Posted on February 27, 2019

Qatar Museums (QM) today announced that four Qatari artists have created commissioned pieces that will be displayed inside the new National Museum of Qatar (NMoQ) as part of QM’s vast Public Art Programme.

Today’s announcement provides further insight into the way the NMoQ will tell the story of Qatar’s past, present and future through an immersive, multilayered experience. The Museum’s exhibition galleries and public spaces include a multitude of personal histories and interpretations of Qatari identity, among which are pieces by some of the country’s brightest artistic talents. The commissioned artworks will play a central role in this by offering unique perspectives on treasured Qatari traditions and the life of the Qatari people.

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Following an extensive search, Qatari artists Aisha Nasser AlSowaidi, Ali Hassan, Bouthayna Al Muftah and Sheikh Hassan bin Mohammed AlThani were chosen based on their body of work and artistic vision. Each one has taken personal histories and memories to create site-specific pieces that will connect visitors to the story of Qatar and its people in unexpected ways. Her Excellency Sheikha Amna bint Abul Aziz Al Thani, Director of the National Museum of Qatar, said: “It is important to us to use the opening of the new National Museum, which embodies our heritage and gives voice to our aspirations, to showcase the work of our local artists. Each of their extraordinary creations is a unique and moving contribution to the breathtaking experience that the museum offers.”

Welcoming visitors inside the NMoQ is a wall installation by the Qatari artist Ali Hassan, Wisdom of a Nation, which draws on the image of the Qatari flag with an excerpt from a poem by the founder of modern-day Qatar, Sheikh Jassim bin Mohammad Al Thani. Standing before the entrance to the permanent galleries is a large-scale sculpture, Motherland, by Qatari artist Sheikh Hassan bin Mohammed AlThani, which evokes the connections between the land, motherhood and national identity. Within the VIP Lounge, visitors will encounter a work by Aisha Nasser AlSowaidi, Central Midkhan, which takes the idea of a traditional and local ritual and transforms it into a global concept of home systems. Al Sowaidi is a graduate of the prestigious Fire Station: Artist in Residence programme and participant in the internationally-acclaimed Contemporary Art Qatar exhibitions.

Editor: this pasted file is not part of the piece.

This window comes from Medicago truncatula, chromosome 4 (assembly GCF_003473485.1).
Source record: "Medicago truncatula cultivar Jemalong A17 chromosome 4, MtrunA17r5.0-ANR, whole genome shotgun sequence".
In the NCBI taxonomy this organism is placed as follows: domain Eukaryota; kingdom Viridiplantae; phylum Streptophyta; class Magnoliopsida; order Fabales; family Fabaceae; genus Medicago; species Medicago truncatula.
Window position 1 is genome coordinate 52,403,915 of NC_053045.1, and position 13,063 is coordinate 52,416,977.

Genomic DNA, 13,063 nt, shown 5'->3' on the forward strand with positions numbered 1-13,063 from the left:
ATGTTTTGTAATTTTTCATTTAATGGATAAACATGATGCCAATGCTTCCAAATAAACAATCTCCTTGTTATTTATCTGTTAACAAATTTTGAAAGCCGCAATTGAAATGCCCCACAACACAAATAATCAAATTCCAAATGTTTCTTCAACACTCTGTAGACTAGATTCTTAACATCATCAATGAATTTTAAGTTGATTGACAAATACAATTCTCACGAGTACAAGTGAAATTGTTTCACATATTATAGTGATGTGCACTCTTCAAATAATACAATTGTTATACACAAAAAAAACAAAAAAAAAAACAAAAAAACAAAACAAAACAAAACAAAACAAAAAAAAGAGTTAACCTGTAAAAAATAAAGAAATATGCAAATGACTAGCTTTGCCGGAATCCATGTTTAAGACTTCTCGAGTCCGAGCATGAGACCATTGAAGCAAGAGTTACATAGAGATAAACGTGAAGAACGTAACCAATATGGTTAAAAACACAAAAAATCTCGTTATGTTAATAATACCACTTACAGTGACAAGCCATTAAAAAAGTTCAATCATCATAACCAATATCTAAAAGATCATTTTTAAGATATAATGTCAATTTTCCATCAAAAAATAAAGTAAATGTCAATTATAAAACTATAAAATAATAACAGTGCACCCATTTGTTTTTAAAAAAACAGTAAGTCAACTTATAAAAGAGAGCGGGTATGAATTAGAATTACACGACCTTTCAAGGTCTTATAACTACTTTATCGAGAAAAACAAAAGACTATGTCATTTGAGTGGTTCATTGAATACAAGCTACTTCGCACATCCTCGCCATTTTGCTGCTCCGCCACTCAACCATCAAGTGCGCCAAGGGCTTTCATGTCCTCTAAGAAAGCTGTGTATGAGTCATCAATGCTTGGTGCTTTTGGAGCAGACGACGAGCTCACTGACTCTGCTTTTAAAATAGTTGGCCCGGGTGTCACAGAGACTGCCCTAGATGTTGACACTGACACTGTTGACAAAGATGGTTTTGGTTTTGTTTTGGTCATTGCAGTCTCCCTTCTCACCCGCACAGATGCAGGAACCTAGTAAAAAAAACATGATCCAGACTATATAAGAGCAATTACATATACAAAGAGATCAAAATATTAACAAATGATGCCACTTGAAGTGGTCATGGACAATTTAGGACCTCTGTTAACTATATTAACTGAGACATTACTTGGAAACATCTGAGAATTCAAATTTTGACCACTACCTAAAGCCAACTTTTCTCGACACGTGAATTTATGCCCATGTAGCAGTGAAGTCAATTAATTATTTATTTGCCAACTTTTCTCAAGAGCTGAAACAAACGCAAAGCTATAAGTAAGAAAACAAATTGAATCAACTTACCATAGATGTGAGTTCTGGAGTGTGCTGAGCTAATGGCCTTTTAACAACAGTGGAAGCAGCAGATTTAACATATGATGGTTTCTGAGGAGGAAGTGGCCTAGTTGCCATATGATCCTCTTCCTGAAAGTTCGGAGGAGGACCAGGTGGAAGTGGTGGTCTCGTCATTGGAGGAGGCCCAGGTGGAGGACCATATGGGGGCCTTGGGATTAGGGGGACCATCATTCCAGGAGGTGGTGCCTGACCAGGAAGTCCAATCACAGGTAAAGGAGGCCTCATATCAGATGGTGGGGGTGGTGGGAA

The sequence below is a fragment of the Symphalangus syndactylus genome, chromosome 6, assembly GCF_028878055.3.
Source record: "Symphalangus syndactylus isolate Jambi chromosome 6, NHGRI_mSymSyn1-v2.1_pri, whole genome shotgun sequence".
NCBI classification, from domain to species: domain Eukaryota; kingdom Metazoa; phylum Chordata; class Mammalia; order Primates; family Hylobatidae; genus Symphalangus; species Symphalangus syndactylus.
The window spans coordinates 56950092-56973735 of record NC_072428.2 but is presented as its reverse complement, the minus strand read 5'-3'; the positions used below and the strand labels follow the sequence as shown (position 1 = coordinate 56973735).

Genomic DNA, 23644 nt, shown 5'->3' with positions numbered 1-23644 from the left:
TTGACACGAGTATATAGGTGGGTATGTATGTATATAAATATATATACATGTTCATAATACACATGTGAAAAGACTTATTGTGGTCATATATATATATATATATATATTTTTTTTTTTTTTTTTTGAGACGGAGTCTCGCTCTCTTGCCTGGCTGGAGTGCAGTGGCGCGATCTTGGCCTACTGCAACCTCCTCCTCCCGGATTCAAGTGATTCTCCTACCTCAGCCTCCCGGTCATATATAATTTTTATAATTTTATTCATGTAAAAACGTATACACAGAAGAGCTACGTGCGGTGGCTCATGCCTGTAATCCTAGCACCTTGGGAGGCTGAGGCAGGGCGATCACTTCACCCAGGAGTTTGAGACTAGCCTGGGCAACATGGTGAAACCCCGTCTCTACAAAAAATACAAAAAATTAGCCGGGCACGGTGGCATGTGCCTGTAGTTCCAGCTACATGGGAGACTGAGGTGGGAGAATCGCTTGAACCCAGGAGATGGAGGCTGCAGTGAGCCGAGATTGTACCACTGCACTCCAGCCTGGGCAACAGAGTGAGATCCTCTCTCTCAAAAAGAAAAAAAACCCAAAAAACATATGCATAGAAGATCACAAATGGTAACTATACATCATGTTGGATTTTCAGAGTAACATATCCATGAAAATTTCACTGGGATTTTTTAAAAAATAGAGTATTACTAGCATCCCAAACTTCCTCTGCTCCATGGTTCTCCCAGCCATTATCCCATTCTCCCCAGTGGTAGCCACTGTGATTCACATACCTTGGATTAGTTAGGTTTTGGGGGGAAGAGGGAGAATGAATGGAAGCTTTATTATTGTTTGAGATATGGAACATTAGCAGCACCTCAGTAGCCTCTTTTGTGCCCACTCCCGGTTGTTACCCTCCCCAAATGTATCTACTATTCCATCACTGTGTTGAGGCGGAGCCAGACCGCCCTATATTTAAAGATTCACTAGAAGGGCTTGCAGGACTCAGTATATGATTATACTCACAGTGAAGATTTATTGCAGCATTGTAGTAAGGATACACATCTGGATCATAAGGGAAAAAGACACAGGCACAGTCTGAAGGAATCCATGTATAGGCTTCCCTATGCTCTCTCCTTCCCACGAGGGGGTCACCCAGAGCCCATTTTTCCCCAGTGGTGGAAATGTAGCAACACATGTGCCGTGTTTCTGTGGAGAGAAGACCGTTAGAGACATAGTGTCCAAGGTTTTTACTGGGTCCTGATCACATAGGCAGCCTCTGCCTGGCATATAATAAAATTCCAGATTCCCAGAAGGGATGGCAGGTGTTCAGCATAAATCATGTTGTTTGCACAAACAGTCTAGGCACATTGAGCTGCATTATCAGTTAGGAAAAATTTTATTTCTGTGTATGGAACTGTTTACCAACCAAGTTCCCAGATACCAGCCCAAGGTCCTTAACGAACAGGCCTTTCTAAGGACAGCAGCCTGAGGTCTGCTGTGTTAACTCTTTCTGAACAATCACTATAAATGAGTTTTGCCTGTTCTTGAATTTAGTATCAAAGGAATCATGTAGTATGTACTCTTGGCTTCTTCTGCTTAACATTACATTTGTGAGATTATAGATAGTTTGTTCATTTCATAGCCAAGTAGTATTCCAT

Bouthayna Al Muftah, one of Qatar’s most popular emerging artists, called on the heritage of Qatari jewelry to create her installation, Kan Ya Ma Kaan, which is located in the café named after the work, Café 875. The work takes inspiration from traditional Qatari jewelry and “Thahab” or 875 gold (21 karat). The installation has been designed to complement the museum’s contemporary architecture.

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A number of international artists have also been commissioned to develop site-specific works for the NMoQ. Standing outside of the NMoQ near the historic Palace of Sheikh Abdullah bin Jassim Al-Thani is a sculptural group by French artist RochVandromme, which evokes the long history of nomadic lifestyle and trade. Simone Fattal’s sculpture, located in the walkway toward the entrance to the museum, is inspired by petroglyphs found at Al Jassasiya. There will also be an installation by Iraqi artist Ahmed Al BahraniAn installation by Jean-Michel Othoniel is the largest ever conceived by the artist and consists of dozens of individual structures, paying homage to traditional calligraphy.

Set to open to the public on March 28, 2019, the immersive and experiential museumwill be organized in three “chapters” — Beginnings, Life in Qatar, and Building the Nation — presented in eleven galleries. The visitor’s chronological journey, which extends through more than 1.5 km of experiences, will start in the geological period long before the peninsula was inhabited by humans and continues to the present day. Each gallery is an all-encompassing environment, which tells its part of the grand story through a creative combination of elements such as music, storytelling, archival images, oral histories and evocative aromas. Designed as distinctive experiences, these environmental galleries also contextualize an impressive array of archaeological and heritage objects, manuscripts, documents, photographs, jewelry, and costumes.

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